In addition to our year-round programming, IDA spearheads research that leads to a better understanding of the problems facing the field and solutions in fortifying the documentary ecosystem.
Tools of The Trade: Documentary Equipment Survey
Tools of The Trade: Documentary Equipment Survey was designed by IDA for documentary filmmakers to share insights about their favorite equipment, user experiences, and biggest challenges. Conducted in two parts, the survey provides a comprehensive portrait of the technology and equipment most preferred by documentary professionals.
The State of the Documentary Field: Survey of Documentary Professionals
The State of the Documentary Field initiative is a collaboration between IDA and the Center for Media & Social Impact (CMSI) with the goal to understand trends and experiences of contemporary documentary professionals primarily based in the United States. The pilot report was released at Getting Real '16. It was designed to understand documentary industry members' perspectives and lived experiences based on four key themes that emerged as paramount to the field: challenges and motivations in their work, the question of financial sustainability as a documentarian, diversity on and behind the camera, and film distribution.
The 2018 report reveals the first formal foray into this work. Wider access to filmmaking technology, the proliferation of online platforms and questions of inclusivity within filmmaking were particularly salient in this survey, which was conducted in two parts: Part 1, which allowed any self-described professional from the documentary field to answer, and Part 2, directed at directors, producers and other decision-making roles in the field.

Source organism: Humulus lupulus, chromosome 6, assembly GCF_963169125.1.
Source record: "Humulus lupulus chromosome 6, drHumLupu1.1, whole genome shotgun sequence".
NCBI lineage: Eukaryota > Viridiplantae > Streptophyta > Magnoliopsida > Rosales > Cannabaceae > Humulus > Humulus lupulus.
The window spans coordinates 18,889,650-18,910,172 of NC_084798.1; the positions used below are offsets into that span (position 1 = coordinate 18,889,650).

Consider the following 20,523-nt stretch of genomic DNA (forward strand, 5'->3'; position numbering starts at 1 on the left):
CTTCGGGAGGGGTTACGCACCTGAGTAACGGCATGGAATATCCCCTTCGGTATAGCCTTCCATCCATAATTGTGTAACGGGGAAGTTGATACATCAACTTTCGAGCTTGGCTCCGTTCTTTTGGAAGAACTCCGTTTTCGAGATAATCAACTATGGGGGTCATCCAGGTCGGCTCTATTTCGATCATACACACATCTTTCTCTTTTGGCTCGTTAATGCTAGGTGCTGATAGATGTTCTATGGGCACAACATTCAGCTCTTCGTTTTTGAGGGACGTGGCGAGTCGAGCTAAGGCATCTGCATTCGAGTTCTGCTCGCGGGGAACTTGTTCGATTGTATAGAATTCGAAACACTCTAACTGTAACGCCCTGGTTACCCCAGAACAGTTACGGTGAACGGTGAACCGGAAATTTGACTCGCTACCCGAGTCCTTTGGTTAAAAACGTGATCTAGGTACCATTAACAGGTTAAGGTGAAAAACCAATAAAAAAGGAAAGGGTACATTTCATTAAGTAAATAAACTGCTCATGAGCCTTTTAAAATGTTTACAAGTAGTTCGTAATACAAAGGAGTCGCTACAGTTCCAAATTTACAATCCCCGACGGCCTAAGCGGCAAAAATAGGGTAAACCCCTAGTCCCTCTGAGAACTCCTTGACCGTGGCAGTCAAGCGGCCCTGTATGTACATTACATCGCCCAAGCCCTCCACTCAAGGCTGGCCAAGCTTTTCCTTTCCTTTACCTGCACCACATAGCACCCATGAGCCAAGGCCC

The 2020 report presented some unique challenges due to the COVID-19 pandemic. Despite this, two reports were released. The first report provides the story and 15 Key Findings from US-based documentary professionals and makers. The second report provides insights from the full global data, presented in two parts: all global data and US alone. Together, the full research is based on the experiences of about 900 documentary professionals all over the globe. The study will be repeated every other year by CMSI, with feedback from the IDA.
State of the Field: A Report From the Documentary Sustainability Summit
In 2017, the National Endowment of the Arts and IDA hosted a one-day Documentary Sustainability Summit featuring filmmakers, directors, producers and various professionals in the documentary community, as well as leaders from the federal, state, and local governments. The summit held panel presentations and group activities to discuss the positive impact in the documentary field, with emergent themes including cross-sector connectivity, the need for public engagement and the strengthening of peer-to-peer networks. This report summarizes the key findings from the summit.
Mapping the Documentary-Journalism Landscape
IDA and National Endowment for the Arts, in partnership with the Jonathan B. Murray Center for Documentary Journalism at the University of Missouri, created a resource guide for documentary filmmakers working on journalistic projects. This guide is designed to bridge the methodological gap between journalists and documentary filmmakers, who often use similar techniques of storytelling and investigation in their work. Whether it be questions of what rights the First Amendment guarantees, what rights to privacy people can expect or what ethical decisions must be made when telling the stories of someone else’s life, this guide streamlines ways to find information when working on a compelling story.
Documentary Preservation Summit
Documentary films capture vital moments of history and culture that are at great risk of being lost if we don’t pay greater attention to their preservation. Every filmmaker must be an archivist for their own work. In March and April of 2015, the IDA partnered with DOC NYC to present the Documentary Preservation Summit, a two-day gathering of filmmakers, preservation experts and others to address the risks of losing access to important documentary films and strategies for ensuring their future.